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The Sierras of Tejeda, Almijara & Alhama

The Natural Park made up of the three mountain ranges of the Tejeda, Almijara and Alhama is located directly north of Nerja and offers plenty of opportunities for walkers, climbers and photographers to get more than just a beach holiday from a visit to the town. The Natural Park covers an area of some 40,663 hectares, crossing the provincial boundary between Malaga and Granada and including the municipalities of Nerja, Frigliana and Competa in its boundaries as well as many other villages such as Alhama de Granada, Salares and Otivar. In fact, the Natural Park is made up of twelve separate municipalities.


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The peaks of the park form a natural border between Malaga and Granada with the Tejeda and Almijara mountains on the Malaga side and the Alhama range within Granada province. The area has an abundance of quartzite and gneiss which date from approximately 300 million years ago although each separate mountain range has its own characteristics with the Sierra Tejeda primarily being comprised of limestone which, thanks to severe weathering, has led to steep ravines and cliff faces. The Sierra Almijara is home to one of Spain’s most important areas of dolomitic marble meaning the range is characteristically made up of grey and white tones where the marble has been broken down over time. Thanks to the decomposition of these rocks sandy areas have been created where pine groves have flourished and formed the most prevalent ecosystems including Austrian, Aleppo and Corsican pines.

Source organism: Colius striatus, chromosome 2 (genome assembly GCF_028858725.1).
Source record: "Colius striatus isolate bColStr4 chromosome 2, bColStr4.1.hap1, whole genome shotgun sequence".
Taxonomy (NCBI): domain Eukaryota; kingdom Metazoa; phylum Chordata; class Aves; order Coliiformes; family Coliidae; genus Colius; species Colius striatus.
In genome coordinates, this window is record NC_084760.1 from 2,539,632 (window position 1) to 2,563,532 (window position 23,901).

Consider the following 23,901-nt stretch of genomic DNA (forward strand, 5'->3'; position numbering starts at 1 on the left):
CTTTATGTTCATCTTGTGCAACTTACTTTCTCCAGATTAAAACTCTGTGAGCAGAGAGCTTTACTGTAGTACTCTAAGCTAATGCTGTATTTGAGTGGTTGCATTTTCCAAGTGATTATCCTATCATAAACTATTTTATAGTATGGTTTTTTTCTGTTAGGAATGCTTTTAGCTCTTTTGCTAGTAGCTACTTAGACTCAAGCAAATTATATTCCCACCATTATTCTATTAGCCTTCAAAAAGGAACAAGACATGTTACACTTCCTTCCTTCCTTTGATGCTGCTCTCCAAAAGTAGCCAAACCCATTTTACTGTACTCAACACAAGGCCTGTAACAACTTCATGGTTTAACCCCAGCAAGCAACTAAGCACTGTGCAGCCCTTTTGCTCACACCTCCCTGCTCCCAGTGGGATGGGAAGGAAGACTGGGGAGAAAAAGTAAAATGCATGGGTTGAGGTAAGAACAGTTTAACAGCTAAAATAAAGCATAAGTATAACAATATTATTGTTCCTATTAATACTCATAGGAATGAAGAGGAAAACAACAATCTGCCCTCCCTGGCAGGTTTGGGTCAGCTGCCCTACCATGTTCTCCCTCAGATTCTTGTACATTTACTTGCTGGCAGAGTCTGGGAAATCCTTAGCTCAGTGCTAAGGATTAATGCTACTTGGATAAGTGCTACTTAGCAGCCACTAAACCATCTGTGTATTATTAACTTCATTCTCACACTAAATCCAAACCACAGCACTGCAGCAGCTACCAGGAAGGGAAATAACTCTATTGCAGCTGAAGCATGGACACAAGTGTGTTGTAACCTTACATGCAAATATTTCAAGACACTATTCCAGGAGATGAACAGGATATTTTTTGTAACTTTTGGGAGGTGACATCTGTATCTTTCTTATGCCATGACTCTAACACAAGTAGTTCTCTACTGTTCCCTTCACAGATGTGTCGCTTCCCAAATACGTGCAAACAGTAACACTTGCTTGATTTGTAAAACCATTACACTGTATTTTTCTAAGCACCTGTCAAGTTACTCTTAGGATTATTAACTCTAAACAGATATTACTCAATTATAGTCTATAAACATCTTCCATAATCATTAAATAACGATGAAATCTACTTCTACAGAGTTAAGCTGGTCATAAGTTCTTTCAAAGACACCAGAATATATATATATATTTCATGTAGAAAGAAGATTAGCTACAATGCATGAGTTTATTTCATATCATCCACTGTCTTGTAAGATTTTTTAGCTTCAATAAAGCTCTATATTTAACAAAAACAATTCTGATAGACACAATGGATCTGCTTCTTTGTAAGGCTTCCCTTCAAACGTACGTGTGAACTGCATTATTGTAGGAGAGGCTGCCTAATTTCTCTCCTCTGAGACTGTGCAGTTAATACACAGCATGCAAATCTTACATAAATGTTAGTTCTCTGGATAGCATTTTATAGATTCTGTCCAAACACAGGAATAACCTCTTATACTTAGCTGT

The area, which was designated a natural park in November 1999, is home to a number of sites notable for their geological and historical significance, the most famous of which being the Nerja Caves which continues to be studied internationally and regularly reveals more secrets of the regions past. These are not the only caves in the area though, in fact the Natural Park is riddled with them which has undoubtedly been a factor in the parks human history with smugglers and bandits using the mountains and then later anti-Franco guerrilla fighters during the Spanish civil war using them to escape to and provide hiding places for munitions.


Nowadays the park has a far more leisurely use, increasingly being improved for tourist's to use and access. From Nerja the easiest and quickest way for you to get to the park is simply to follow the signs to the Nerja Caves and just before the monuments entrance take a left. From here you can follow the track upwards and start exploring the Natural Park.